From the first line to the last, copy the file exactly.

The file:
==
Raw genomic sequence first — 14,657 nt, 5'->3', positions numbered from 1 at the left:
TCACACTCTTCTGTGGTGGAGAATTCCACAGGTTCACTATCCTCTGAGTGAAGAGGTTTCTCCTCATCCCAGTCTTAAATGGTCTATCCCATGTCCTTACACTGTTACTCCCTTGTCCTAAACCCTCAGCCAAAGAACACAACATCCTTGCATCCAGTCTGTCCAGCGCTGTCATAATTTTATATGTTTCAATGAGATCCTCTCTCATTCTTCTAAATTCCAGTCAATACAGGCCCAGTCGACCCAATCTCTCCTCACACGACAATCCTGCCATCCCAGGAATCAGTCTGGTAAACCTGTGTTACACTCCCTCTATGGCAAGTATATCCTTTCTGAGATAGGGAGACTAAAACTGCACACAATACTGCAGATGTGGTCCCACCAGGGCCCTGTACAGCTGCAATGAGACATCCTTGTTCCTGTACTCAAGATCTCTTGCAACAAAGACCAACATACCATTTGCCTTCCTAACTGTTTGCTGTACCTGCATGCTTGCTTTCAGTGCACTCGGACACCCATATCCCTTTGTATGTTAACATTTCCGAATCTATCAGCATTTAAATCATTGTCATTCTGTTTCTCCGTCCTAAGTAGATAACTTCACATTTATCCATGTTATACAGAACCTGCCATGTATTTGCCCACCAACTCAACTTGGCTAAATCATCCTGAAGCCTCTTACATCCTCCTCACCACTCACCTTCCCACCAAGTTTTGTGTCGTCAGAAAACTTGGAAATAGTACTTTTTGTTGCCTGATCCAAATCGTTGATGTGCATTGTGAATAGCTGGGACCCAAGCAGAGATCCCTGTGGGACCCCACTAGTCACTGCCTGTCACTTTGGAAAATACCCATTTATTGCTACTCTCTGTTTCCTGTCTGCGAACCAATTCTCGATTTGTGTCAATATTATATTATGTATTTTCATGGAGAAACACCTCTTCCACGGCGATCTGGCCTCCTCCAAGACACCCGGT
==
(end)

Raw genomic sequence first — 14,657 nt, 5'->3', positions numbered from 1 at the left:
TCACACTCTTCTGTGGTGGAGAATTCCACAGGTTCACTATCCTCTGAGTGAAGAGGTTTCTCCTCATCCCAGTCTTAAATGGTCTATCCCATGTCCTTACACTGTTACTCCCTTGTCCTAAACCCTCAGCCAAAGAACACAACATCCTTGCATCCAGTCTGTCCAGCGCTGTCATAATTTTATATGTTTCAATGAGATCCTCTCTCATTCTTCTAAATTCCAGTCAATACAGGCCCAGTCGACCCAATCTCTCCTCACACGACAATCCTGCCATCCCAGGAATCAGTCTGGTAAACCTGTGTTACACTCCCTCTATGGCAAGTATATCCTTTCTGAGATAGGGAGACTAAAACTGCACACAATACTGCAGATGTGGTCCCACCAGGGCCCTGTACAGCTGCAATGAGACATCCTTGTTCCTGTACTCAAGATCTCTTGCAACAAAGACCAACATACCATTTGCCTTCCTAACTGTTTGCTGTACCTGCATGCTTGCTTTCAGTGCACTCGGACACCCATATCCCTTTGTATGTTAACATTTCCGAATCTATCAGCATTTAAATCATTGTCATTCTGTTTCTCCGTCCTAAGTAGATAACTTCACATTTATCCATGTTATACAGAACCTGCCATGTATTTGCCCACCAACTCAACTTGGCTAAATCATCCTGAAGCCTCTTACATCCTCCTCACCACTCACCTTCCCACCAAGTTTTGTGTCGTCAGAAAACTTGGAAATAGTACTTTTTGTTGCCTGATCCAAATCGTTGATGTGCATTGTGAATAGCTGGGACCCAAGCAGAGATCCCTGTGGGACCCCACTAGTCACTGCCTGTCACTTTGGAAAATACCCATTTATTGCTACTCTCTGTTTCCTGTCTGCGAACCAATTCTCGATTTGTGTCAATATTATATTATGTATTTTCATGGAGAAACACCTCTTCCACGGCGATCTGGCCTCCTCCAAGACACCCGGT